Then somebody came to me at that point and said, I'm not really sure what you do, but there is this band you might like and they are looking for a manager. I thought, well, I've done marketing, I've done retail, I've done publicity, promotion, and touring—sure, I could be a manager. And that's how it started.

Who was the band?

They were called The One Day. They weren't signed. They were sort of this melodic, REM-esque, Eagles-type, pop-rock band. I just thought that they were great, and just figured out how to manage them. They started getting some label interest, and they did a demo deal with BMG. Then the band just kind of disintegrated.

That band then formed into another band called the Fishermen. The Fisherman were probably the first band I ever got signed. They did a deal with Elektra Records. The next band after that was a band called Momma Stud, who were on Virgin. That became the time when I had to decide whether I was going to continue doing all of this other stuff or just be a manager. I didn't have time to do everything else. That was when it became official.

Who else have you managed?

The Presidents of the United States of America, Concrete Blonde, 7 Year Bitch, a band called Truly. Now I also have a band called Lo-Ball, who are currently on the Warped Tour.

I have an artist who is an American, but sings in French. Her name is April March. She was on the Dust Brothers' label, Ideal Records. She's now on a French label called Trickotel, and she just finished her record. She actually does quite well, so we're going to re-license her record here in the United States.

I also manage Chris from the Presidents now - he's doing a ton of film and TV commercial music work. I also manage a band called Shiner from the Midwest. Celine from 7 Year Bitch just finished her first solo recording. Season To Risk are a band I've worked with for years from Kansas City, Missouri. But they're kind of an old school punk rock band, and they don't really need me all the time. So for them it's just an issue of helping them put together tours, or helping when they need to do immigration stuff or contracts. But overall, they are pretty much on their own.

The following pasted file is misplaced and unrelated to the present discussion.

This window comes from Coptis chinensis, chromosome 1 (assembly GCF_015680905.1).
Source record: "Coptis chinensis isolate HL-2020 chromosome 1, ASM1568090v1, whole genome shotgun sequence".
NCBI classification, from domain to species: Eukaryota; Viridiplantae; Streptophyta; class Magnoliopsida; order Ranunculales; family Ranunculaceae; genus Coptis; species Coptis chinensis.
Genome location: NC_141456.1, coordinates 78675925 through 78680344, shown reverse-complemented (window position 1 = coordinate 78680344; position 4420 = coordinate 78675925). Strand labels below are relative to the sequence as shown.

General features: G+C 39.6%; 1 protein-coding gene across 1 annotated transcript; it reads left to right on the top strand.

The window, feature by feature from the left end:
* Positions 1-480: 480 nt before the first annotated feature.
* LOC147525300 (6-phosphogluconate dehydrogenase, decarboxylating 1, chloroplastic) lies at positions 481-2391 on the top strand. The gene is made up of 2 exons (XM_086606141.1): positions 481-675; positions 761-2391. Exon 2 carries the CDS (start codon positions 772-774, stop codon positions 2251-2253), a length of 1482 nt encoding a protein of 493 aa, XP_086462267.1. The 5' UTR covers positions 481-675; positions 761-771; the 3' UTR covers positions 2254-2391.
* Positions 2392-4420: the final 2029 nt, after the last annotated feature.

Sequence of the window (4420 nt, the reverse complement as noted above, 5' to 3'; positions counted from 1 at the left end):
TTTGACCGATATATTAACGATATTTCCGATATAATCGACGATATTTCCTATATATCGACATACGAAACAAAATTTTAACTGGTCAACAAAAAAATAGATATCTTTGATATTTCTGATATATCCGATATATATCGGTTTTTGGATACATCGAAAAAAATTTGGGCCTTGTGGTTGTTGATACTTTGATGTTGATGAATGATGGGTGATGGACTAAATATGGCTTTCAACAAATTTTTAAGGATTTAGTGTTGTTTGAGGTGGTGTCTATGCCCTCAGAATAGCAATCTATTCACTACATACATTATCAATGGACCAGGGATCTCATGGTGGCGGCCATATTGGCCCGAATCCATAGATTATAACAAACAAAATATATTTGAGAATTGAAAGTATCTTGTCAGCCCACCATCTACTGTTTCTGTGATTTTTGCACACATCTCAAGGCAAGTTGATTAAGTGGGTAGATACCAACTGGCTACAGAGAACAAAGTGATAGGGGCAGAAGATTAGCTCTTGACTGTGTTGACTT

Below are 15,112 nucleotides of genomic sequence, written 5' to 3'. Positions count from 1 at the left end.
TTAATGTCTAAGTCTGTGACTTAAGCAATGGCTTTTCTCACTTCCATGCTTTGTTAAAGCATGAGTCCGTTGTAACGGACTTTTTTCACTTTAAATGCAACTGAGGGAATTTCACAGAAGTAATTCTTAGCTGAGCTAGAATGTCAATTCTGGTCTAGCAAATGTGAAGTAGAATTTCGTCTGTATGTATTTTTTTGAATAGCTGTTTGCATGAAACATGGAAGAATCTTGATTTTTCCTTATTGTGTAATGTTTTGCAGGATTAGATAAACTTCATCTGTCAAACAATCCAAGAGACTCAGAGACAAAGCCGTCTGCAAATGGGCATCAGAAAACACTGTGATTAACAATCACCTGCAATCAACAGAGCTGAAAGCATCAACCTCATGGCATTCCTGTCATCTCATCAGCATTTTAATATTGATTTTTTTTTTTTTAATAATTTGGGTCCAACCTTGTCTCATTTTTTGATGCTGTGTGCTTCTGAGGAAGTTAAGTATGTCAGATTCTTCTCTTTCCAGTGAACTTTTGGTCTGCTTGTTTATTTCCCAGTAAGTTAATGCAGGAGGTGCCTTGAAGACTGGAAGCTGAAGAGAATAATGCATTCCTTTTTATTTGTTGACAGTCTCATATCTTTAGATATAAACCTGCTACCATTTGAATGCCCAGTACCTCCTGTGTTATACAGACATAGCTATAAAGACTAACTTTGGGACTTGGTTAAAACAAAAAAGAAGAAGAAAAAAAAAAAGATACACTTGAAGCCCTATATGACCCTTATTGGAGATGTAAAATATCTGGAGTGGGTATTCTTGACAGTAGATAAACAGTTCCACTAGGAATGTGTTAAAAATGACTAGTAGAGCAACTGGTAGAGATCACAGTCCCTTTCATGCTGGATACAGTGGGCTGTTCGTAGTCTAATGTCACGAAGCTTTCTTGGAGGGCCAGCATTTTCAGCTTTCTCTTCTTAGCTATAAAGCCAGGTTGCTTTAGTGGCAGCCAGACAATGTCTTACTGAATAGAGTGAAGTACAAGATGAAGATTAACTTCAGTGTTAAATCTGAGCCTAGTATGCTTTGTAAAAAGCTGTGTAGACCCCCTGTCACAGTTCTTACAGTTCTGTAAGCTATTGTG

My managerial duties also vary with the changes in the music business, particularly when the Universal merger happened. I had a band that was on A&M, and we were sitting and waiting to see whether they were going to have a release. Ideal Records, which was April March's label, was disintegrating. The Presidents had made the decision to put out their last record and split up. Everything was sort of up in the air. I started realizing that for myself, and for my artists, there needed to be another way for them to bring in income, because everybody was at a standstill.

I really started going out there and shopping all of my clients for film and TV. It started working. I had clients that made a hell of a lot more money doing film and TV placements than they ever did selling records. It was great because they were able to go out on tour, and do things to make a living, and pay their bills while the record industry was changing its entire face.

Can you describe the manager's role in relation to the record company?